“The beasts were intelligent beings and were seen and heard by John praising and glorifying God.”–Joseph Smith (1)
On October 10, 2019, young earth creationist leader Ken Ham shared an article on Facebook (yes, I do follow his page—for research purposes) about great apes having “theory of mind.” Now, there’s no problem with him posting this, but the thing is, he wasn’t posting it because he agreed with it, but to shoot it down. He complained how scientists are always trying to show how alike animals are to us so they can convince people that evolution is true. An animal with theory of mind is a creature that can guess what you or any other animal is thinking… which of course means that it can think for itself and has a mind. (2)
“Animals are biological robots. Very good robots because God programmed them. As with good robots they have the limited ability to adapt.”–Unnamed Ken Ham follower
Most people who commented in response to Mr. Ham’s post were of the opinion that animals are just “biological robots” that react to stimuli in their surroundings. They don’t have souls like we do. They don’t feel anything like pain or sadness like we feel. They’re not special like we are. I tried to reason with some of them, citing the biblical story of Baalam’s talking donkey in Numbers 22:21-32, or the hosts of beasts seen by John the Revelator glorifying and praising God in heaven, according to Rev 5:13-14.
Even these examples drew disdain from Mr. Ham’s followers. To them, God must have caused the donkey to speak through divine power, but it was a supernatural occurrence, obviously not because the donkey had a spirit or a mind—animals don’t have souls! If they did have souls, they would have to accept Jesus as their Savior or they would be eternally condemned.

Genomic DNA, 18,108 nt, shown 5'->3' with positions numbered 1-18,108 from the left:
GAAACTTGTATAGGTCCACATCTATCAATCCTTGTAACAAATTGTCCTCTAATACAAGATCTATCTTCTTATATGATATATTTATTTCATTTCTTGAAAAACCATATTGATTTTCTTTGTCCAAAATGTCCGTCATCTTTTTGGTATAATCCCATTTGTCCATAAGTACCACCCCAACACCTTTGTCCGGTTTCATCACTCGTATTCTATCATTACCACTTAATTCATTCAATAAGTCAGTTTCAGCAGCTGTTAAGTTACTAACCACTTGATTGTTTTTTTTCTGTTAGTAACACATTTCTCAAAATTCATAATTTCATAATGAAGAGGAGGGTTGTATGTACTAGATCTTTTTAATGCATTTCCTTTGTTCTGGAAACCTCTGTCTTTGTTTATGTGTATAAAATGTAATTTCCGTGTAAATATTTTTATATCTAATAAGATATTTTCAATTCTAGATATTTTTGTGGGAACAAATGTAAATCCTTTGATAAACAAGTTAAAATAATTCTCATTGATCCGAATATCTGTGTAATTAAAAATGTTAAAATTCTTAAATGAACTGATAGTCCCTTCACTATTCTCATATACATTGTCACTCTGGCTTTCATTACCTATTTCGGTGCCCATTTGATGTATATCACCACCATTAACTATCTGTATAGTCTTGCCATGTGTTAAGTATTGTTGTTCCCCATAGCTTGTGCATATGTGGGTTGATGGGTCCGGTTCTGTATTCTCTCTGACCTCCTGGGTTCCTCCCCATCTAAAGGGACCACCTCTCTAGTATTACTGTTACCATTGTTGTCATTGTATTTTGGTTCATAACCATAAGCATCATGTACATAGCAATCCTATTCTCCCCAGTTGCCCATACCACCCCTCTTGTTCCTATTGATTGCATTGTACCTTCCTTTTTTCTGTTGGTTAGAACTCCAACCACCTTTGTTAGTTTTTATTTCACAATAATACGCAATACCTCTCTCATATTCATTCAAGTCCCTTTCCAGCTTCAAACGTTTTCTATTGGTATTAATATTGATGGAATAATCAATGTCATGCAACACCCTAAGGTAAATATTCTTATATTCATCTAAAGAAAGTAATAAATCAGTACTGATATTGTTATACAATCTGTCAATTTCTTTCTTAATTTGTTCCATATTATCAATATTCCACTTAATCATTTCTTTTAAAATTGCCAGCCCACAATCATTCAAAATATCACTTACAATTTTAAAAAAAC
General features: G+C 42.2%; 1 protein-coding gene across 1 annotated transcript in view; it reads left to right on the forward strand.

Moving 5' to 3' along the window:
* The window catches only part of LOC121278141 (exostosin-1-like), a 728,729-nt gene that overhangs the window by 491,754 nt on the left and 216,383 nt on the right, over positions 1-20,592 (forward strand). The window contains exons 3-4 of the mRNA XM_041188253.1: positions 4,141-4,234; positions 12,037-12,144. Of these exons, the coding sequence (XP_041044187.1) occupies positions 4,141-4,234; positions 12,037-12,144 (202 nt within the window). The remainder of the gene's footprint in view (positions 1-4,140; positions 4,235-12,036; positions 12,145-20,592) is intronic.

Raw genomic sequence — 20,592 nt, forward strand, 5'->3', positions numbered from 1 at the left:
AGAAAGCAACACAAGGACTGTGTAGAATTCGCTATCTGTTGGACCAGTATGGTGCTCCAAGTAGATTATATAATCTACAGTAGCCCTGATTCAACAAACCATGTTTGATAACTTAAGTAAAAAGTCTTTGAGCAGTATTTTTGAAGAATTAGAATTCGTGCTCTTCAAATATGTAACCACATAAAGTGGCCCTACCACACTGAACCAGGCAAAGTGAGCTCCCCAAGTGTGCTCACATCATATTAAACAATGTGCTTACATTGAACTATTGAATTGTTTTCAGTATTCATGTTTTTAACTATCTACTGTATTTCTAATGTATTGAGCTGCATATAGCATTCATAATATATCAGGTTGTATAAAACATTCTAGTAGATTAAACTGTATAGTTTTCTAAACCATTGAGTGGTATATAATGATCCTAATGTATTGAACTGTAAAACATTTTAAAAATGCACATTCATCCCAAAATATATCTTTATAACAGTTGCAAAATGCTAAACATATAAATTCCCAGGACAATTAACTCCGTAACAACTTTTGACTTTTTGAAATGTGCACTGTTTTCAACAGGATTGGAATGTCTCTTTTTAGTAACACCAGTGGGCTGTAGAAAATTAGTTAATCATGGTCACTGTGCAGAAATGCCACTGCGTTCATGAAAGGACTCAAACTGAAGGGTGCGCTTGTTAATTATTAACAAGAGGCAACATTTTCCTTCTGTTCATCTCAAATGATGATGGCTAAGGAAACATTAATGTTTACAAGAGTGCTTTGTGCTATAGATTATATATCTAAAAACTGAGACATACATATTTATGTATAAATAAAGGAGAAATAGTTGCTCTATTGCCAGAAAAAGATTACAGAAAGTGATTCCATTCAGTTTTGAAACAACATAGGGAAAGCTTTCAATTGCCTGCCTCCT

Since I’m a big fan of Joseph Smith, I pretty much stole the Prophet’s words and said in response, “I think if we deny that animals have souls, we might as well deny that the Book of Revelation is true.” Unlike Ken Ham and his followers, I thought the article about apes and their theory of mind SUPPORTED the Bible, not attacked it. I mean, if you can have a donkey who can contemplate and weigh the consequences of following her angry master’s commands versus obeying the threatening glare of an armed angel of glory holding a sharp sword, and then can TALK about it—you basically have an animal with a theory of mind, don’t you? How else could the donkey guess what the angel was thinking, even if he was brandishing a weapon? The donkey must have recognized the angel’s intent/thoughts as he menacingly stood waiting for a decision to be made. Sounds like a theory of mind to me. (3)
In a previous post entitled Organization of Intelligences, I presented a whole bunch of evidence that animals are indeed intelligent beings, as Joseph Smith once called them. You would probably be blown away if you took the time to study just a little bit about the very human-like things that animals are capable of. It’s one of my favorite things to learn about.
Here I have assembled a collection of articles and videos about the intelligence and emotions of non-humans, mostly from the year 2019. With this, my hope is that you will be able to see that the evidence that our furry/feathery/scaly/slimy friends have their own functioning minds is overwhelming, and hopefully convincing. And with this knowledge, as Ken Ham fears, I hope you will be convinced that evolution is the actual way God created living things; and that since Joseph Smith was on board with intelligent animals from the early 1830s (long before science provided evidence), you’ll be convinced that he was a true prophet of the Lord.